Date of Award
Open Access Dissertation
English Language and Literatures
Sanctuary Poetics and Contemporary US Culture argues that contemporary poets of color create spaces of safety, relation, and justice through the act of writing as resistance itself. Sanctuary Poetics discusses poetry responding to the myriad crises of our contemporary moment, and considers how poets, through formal techniques such as ekphrasis or synecdoche, envision moments of shelter and connection that provide necessary relief to imperiled populations. I introduce the idea of a sanctuary poetics through Amanda Gorman’s recent poem “The Hill We Climb,” performed at Joseph Biden’s inauguration. The first chapter covers citizenship and the work of the Undocupoets, a multiracial activist group whose members are all currently or formerly undocumented. The second chapter employs readings of works by contemporary Black poets Ross Gay, Joy Priest, Jericho Brown, and Danez Smith that hope to reimagine a broader definition of legal justice for a community ravaged by police brutality. Later chapters engage with Edouard Glissant’s poetics of relation to envision alternate epistemologies of the US’s imperial legacy. Indo-Caribbean poet Rajiv Mohabir’s series of whale poems expresses what he calls a “Coolitude” drive to ally with oppressed populations in chapter 3; meanwhile, the poetry of Camille Dungy and Paisley Rekdal locates intimate resonance between capitalist mismanagement of nature and Chinese immigration in chapter 4. The dissertation concludes by glossing over recent racial violence via a recent special issue of the Journal of Asian American Studies dedicated to the violence experienced by Asian American women.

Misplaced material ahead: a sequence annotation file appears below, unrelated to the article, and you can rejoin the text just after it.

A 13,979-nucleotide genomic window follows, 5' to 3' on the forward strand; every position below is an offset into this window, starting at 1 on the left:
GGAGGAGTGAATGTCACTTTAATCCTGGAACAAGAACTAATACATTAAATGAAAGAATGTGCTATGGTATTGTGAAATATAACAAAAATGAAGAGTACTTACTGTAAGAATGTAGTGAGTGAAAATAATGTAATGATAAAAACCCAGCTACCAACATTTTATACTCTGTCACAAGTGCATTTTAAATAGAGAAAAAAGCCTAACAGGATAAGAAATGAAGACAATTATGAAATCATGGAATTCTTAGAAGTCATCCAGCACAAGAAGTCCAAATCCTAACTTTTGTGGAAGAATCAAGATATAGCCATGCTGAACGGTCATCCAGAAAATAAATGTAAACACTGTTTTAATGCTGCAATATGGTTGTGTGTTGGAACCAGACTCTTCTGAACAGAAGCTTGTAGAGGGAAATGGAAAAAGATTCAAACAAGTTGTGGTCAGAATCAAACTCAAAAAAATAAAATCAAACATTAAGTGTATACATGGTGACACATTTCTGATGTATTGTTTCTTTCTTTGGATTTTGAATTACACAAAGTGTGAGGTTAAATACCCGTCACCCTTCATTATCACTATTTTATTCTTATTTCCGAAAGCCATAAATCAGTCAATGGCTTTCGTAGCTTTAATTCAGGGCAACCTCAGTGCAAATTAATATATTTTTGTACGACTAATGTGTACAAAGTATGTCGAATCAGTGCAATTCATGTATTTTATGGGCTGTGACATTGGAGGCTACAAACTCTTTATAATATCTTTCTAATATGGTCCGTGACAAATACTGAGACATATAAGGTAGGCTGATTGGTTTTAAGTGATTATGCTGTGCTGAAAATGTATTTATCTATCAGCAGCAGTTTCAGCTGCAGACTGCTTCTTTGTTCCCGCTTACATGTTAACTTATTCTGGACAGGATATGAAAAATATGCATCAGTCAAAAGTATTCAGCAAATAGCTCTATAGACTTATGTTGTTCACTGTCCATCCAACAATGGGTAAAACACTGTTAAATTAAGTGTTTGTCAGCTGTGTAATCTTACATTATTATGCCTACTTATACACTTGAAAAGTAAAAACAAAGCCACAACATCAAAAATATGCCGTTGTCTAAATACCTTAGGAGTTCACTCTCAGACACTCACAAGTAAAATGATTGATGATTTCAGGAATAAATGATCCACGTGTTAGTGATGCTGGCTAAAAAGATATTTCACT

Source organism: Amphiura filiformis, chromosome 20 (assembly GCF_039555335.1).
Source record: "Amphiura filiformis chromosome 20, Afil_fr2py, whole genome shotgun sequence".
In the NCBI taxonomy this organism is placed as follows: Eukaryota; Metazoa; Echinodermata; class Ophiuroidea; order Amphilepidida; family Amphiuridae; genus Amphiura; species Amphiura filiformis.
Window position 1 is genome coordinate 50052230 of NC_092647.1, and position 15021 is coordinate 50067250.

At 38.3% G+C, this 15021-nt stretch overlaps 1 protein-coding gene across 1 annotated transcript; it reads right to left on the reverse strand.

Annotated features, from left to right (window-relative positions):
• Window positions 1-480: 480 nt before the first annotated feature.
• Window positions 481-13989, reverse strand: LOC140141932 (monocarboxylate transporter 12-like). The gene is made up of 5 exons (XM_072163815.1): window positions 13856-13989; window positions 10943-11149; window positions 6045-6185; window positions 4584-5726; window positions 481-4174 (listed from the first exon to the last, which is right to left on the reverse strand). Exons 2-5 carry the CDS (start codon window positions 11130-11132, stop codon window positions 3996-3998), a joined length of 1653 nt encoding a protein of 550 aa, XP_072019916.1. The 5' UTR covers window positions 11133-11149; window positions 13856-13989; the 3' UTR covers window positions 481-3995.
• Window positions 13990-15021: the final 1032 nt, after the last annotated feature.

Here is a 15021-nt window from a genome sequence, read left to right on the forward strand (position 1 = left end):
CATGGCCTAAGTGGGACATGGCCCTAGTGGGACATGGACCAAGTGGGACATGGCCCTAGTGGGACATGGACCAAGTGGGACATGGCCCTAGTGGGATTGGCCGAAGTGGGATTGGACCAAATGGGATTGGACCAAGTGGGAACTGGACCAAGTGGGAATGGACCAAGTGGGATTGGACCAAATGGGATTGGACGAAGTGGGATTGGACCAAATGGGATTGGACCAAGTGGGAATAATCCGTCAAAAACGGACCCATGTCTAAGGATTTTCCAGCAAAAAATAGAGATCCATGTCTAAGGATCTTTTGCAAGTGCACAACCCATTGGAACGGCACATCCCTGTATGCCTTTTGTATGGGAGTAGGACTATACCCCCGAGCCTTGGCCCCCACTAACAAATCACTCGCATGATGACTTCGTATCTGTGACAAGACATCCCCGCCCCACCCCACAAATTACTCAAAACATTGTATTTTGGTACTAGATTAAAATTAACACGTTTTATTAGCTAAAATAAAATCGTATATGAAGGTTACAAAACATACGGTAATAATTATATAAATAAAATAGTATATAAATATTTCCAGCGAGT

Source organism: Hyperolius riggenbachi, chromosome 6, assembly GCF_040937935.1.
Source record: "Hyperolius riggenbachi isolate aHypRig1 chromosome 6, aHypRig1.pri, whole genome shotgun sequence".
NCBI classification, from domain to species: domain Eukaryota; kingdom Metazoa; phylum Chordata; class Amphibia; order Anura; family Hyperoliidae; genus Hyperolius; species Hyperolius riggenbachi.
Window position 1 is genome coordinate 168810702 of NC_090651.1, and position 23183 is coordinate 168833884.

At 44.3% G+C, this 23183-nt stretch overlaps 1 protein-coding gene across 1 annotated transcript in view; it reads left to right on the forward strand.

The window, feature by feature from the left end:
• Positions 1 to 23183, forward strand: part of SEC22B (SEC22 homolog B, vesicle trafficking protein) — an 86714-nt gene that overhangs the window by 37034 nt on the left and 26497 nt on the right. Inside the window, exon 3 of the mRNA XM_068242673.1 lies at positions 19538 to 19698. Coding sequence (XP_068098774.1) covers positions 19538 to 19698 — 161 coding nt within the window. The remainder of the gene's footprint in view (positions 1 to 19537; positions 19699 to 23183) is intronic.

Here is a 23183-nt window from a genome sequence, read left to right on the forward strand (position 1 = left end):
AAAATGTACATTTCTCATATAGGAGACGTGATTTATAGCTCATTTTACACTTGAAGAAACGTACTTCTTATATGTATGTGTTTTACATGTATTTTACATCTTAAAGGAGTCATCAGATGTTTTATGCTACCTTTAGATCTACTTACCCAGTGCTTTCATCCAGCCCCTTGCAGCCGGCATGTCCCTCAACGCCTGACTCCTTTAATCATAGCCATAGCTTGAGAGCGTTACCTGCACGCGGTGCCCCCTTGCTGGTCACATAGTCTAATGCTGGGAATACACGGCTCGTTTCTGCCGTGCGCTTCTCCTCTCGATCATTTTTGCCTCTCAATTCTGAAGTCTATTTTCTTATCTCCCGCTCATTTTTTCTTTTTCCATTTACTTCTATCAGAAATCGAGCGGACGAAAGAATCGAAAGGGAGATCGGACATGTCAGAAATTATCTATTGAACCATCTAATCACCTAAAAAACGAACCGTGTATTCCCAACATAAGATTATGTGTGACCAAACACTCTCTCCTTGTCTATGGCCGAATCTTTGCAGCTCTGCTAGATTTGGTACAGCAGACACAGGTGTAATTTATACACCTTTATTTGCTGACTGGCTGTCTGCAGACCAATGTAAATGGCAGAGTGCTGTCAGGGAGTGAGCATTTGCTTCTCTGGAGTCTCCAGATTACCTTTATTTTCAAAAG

Howerton, A.(2021). Sanctuary Poetics and Contemporary US Culture. (Doctoral dissertation). Retrieved from https://scholarcommons.sc.edu/etd/6220
Available for download on Monday, May 15, 2023